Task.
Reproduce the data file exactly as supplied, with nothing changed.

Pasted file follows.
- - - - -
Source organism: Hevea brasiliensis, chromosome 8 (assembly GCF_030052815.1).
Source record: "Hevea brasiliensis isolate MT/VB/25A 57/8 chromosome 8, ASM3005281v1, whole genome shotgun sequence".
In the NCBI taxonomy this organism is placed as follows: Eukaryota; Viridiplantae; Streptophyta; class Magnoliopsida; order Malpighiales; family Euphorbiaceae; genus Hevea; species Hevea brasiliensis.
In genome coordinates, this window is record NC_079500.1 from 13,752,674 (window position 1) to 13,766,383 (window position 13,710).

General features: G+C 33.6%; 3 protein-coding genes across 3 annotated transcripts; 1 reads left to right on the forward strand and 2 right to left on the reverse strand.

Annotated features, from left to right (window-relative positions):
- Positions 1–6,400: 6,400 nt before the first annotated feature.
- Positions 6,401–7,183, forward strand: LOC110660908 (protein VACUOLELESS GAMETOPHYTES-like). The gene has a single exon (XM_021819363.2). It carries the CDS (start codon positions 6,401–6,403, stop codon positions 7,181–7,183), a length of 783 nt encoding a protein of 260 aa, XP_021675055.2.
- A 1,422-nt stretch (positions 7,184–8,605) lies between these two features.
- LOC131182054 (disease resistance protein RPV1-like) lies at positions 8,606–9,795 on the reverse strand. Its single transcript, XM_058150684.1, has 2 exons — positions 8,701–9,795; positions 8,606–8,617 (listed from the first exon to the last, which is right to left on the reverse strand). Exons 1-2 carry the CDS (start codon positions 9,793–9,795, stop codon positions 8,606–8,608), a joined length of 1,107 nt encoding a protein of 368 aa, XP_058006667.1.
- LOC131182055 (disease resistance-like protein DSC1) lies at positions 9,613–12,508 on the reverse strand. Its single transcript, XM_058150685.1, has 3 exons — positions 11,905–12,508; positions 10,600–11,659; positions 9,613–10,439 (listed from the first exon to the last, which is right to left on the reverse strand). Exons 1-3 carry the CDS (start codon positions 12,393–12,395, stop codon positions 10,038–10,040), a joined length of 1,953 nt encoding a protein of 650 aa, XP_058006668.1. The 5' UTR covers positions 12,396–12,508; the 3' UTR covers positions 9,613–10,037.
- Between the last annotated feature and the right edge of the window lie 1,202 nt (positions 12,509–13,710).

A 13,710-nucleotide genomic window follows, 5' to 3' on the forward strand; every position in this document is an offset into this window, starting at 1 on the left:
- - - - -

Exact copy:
Source organism: Hevea brasiliensis, chromosome 8 (assembly GCF_030052815.1).
Source record: "Hevea brasiliensis isolate MT/VB/25A 57/8 chromosome 8, ASM3005281v1, whole genome shotgun sequence".
In the NCBI taxonomy this organism is placed as follows: Eukaryota; Viridiplantae; Streptophyta; class Magnoliopsida; order Malpighiales; family Euphorbiaceae; genus Hevea; species Hevea brasiliensis.
In genome coordinates, this window is record NC_079500.1 from 13,752,674 (window position 1) to 13,766,383 (window position 13,710).

General features: G+C 33.6%; 3 protein-coding genes across 3 annotated transcripts; 1 reads left to right on the forward strand and 2 right to left on the reverse strand.

Annotated features, from left to right (window-relative positions):
- Positions 1–6,400: 6,400 nt before the first annotated feature.
- Positions 6,401–7,183, forward strand: LOC110660908 (protein VACUOLELESS GAMETOPHYTES-like). The gene has a single exon (XM_021819363.2). It carries the CDS (start codon positions 6,401–6,403, stop codon positions 7,181–7,183), a length of 783 nt encoding a protein of 260 aa, XP_021675055.2.
- A 1,422-nt stretch (positions 7,184–8,605) lies between these two features.
- LOC131182054 (disease resistance protein RPV1-like) lies at positions 8,606–9,795 on the reverse strand. Its single transcript, XM_058150684.1, has 2 exons — positions 8,701–9,795; positions 8,606–8,617 (listed from the first exon to the last, which is right to left on the reverse strand). Exons 1-2 carry the CDS (start codon positions 9,793–9,795, stop codon positions 8,606–8,608), a joined length of 1,107 nt encoding a protein of 368 aa, XP_058006667.1.
- LOC131182055 (disease resistance-like protein DSC1) lies at positions 9,613–12,508 on the reverse strand. Its single transcript, XM_058150685.1, has 3 exons — positions 11,905–12,508; positions 10,600–11,659; positions 9,613–10,439 (listed from the first exon to the last, which is right to left on the reverse strand). Exons 1-3 carry the CDS (start codon positions 12,393–12,395, stop codon positions 10,038–10,040), a joined length of 1,953 nt encoding a protein of 650 aa, XP_058006668.1. The 5' UTR covers positions 12,396–12,508; the 3' UTR covers positions 9,613–10,037.
- Between the last annotated feature and the right edge of the window lie 1,202 nt (positions 12,509–13,710).

A 13,710-nucleotide genomic window follows, 5' to 3' on the forward strand; every position in this document is an offset into this window, starting at 1 on the left: